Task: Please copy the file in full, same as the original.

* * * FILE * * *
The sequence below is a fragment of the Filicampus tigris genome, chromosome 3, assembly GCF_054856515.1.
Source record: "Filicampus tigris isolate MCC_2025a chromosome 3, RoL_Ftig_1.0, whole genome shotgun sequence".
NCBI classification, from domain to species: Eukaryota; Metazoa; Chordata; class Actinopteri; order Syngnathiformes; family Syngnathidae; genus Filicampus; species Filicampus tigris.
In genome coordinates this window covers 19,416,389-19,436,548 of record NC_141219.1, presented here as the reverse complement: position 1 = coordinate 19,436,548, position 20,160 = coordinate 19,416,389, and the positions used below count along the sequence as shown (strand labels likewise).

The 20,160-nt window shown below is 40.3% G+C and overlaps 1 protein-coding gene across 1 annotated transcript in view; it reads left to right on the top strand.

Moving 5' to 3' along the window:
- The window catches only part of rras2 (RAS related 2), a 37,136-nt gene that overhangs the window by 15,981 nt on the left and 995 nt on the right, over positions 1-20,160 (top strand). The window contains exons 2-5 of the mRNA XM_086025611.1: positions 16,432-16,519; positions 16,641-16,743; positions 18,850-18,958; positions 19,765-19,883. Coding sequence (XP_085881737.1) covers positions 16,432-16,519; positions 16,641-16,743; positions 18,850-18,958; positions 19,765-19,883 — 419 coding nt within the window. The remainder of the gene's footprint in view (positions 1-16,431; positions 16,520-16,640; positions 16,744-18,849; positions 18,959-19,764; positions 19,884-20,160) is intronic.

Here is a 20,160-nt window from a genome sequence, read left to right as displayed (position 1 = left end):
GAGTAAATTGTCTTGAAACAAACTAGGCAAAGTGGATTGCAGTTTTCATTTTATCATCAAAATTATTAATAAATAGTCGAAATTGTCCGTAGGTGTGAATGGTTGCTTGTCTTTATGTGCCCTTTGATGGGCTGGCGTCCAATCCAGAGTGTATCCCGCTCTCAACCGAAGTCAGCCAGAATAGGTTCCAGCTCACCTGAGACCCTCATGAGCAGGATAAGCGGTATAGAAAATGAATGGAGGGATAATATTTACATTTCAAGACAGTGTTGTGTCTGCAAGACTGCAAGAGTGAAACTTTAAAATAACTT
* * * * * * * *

The sequence below is a fragment of the Filicampus tigris genome, chromosome 3, assembly GCF_054856515.1.
Source record: "Filicampus tigris isolate MCC_2025a chromosome 3, RoL_Ftig_1.0, whole genome shotgun sequence".
NCBI classification, from domain to species: Eukaryota; Metazoa; Chordata; class Actinopteri; order Syngnathiformes; family Syngnathidae; genus Filicampus; species Filicampus tigris.
In genome coordinates this window covers 19,416,389-19,436,548 of record NC_141219.1, presented here as the reverse complement: position 1 = coordinate 19,436,548, position 20,160 = coordinate 19,416,389, and the positions used below count along the sequence as shown (strand labels likewise).

The 20,160-nt window shown below is 40.3% G+C and overlaps 1 protein-coding gene across 1 annotated transcript in view; it reads left to right on the top strand.

Moving 5' to 3' along the window:
- The window catches only part of rras2 (RAS related 2), a 37,136-nt gene that overhangs the window by 15,981 nt on the left and 995 nt on the right, over positions 1-20,160 (top strand). The window contains exons 2-5 of the mRNA XM_086025611.1: positions 16,432-16,519; positions 16,641-16,743; positions 18,850-18,958; positions 19,765-19,883. Coding sequence (XP_085881737.1) covers positions 16,432-16,519; positions 16,641-16,743; positions 18,850-18,958; positions 19,765-19,883 — 419 coding nt within the window. The remainder of the gene's footprint in view (positions 1-16,431; positions 16,520-16,640; positions 16,744-18,849; positions 18,959-19,764; positions 19,884-20,160) is intronic.

Here is a 20,160-nt window from a genome sequence, read left to right as displayed (position 1 = left end):
GAGTAAATTGTCTTGAAACAAACTAGGCAAAGTGGATTGCAGTTTTCATTTTATCATCAAAATTATTAATAAATAGTCGAAATTGTCCGTAGGTGTGAATGGTTGCTTGTCTTTATGTGCCCTTTGATGGGCTGGCGTCCAATCCAGAGTGTATCCCGCTCTCAACCGAAGTCAGCCAGAATAGGTTCCAGCTCACCTGAGACCCTCATGAGCAGGATAAGCGGTATAGAAAATGAATGGAGGGATAATATTTACATTTCAAGACAGTGTTGTGTCTGCAAGACTGCAAGAGTGAAACTTTAAAATAACTT